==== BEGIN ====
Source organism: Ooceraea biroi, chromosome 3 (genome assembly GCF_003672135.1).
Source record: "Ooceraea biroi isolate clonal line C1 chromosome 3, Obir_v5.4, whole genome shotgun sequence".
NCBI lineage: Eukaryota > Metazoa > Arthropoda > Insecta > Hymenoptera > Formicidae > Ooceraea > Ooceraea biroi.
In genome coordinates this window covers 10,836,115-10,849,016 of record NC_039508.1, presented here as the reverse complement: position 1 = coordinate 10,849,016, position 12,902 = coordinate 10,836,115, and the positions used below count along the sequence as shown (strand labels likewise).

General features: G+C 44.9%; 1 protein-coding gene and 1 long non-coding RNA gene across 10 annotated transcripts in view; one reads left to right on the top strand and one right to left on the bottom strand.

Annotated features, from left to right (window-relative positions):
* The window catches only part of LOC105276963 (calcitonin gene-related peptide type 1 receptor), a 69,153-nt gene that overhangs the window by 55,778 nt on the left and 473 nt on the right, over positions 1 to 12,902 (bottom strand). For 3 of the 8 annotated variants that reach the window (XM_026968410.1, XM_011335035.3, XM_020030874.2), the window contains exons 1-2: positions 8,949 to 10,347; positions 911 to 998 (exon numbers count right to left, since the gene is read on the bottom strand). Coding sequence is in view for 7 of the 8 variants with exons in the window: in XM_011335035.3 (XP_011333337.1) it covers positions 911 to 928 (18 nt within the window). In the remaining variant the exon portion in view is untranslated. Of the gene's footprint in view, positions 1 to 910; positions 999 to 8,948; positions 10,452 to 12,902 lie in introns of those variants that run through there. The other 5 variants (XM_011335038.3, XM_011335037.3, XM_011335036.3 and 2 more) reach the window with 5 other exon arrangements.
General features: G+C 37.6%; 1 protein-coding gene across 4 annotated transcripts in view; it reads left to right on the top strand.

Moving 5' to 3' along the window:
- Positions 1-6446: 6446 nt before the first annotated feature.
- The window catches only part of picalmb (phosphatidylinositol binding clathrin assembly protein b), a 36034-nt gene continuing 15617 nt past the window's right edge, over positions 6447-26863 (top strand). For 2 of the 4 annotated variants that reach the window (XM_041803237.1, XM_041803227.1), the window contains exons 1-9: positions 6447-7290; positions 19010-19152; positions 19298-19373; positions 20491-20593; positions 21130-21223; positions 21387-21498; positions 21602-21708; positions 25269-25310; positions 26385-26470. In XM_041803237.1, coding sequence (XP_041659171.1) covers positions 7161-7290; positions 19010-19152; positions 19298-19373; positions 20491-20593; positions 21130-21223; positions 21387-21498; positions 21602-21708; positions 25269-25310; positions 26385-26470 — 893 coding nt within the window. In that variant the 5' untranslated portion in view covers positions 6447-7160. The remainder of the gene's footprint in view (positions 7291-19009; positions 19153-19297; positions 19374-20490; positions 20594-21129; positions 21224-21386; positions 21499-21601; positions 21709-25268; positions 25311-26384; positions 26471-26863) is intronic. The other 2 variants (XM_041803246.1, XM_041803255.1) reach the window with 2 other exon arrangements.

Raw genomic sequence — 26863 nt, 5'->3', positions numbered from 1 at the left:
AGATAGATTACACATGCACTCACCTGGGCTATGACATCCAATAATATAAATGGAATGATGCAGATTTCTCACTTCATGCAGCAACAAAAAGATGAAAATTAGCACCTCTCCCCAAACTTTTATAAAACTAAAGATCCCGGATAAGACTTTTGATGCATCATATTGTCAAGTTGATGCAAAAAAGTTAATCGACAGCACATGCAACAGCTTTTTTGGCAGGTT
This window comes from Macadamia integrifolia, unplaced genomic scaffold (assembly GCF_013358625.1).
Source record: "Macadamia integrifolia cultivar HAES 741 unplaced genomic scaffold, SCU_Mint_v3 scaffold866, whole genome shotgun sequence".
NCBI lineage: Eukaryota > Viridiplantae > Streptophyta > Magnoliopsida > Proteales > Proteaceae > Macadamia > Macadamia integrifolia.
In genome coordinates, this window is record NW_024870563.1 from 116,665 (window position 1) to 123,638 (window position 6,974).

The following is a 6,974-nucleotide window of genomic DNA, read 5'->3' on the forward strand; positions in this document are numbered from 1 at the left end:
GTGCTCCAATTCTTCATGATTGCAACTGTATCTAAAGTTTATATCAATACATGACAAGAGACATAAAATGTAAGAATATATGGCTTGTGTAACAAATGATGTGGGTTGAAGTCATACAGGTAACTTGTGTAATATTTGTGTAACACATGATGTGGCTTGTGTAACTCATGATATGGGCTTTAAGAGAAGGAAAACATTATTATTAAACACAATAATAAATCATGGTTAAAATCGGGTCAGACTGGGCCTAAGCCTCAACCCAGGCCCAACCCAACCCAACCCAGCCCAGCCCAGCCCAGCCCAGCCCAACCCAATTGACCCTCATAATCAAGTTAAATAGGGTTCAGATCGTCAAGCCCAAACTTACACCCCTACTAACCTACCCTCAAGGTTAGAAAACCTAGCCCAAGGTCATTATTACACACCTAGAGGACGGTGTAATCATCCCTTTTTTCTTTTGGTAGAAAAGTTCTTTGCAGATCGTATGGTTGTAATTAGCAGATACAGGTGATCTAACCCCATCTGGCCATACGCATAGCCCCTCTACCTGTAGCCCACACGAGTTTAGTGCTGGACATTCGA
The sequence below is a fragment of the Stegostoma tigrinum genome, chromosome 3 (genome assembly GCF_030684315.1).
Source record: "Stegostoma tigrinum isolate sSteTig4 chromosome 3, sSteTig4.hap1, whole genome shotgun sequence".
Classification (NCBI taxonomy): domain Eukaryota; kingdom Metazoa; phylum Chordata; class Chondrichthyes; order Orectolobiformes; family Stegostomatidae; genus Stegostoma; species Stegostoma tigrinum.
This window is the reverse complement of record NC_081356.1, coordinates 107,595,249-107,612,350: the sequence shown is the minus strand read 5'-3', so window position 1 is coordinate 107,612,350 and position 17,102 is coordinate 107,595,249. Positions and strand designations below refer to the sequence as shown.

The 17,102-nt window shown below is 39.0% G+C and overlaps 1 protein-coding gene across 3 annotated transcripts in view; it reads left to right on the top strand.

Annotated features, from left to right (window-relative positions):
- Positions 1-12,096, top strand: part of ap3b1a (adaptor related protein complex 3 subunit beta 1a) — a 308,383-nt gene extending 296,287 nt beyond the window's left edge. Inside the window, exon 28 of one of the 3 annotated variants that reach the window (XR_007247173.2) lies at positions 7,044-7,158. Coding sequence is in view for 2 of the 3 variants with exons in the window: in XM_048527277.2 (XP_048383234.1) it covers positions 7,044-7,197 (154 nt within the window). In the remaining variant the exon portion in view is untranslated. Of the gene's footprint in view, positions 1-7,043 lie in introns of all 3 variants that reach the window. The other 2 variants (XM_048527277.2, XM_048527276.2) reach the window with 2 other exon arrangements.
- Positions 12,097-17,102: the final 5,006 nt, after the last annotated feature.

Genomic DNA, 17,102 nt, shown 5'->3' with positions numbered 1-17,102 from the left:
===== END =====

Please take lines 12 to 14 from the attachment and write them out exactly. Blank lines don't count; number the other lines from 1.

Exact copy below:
Raw genomic sequence — 26863 nt, 5'->3', positions numbered from 1 at the left:
AGATAGATTACACATGCACTCACCTGGGCTATGACATCCAATAATATAAATGGAATGATGCAGATTTCTCACTTCATGCAGCAACAAAAAGATGAAAATTAGCACCTCTCCCCAAACTTTTATAAAACTAAAGATCCCGGATAAGACTTTTGATGCATCATATTGTCAAGTTGATGCAAAAAAGTTAATCGACAGCACATGCAACAGCTTTTTTGGCAGGTT
This window comes from Macadamia integrifolia, unplaced genomic scaffold (assembly GCF_013358625.1).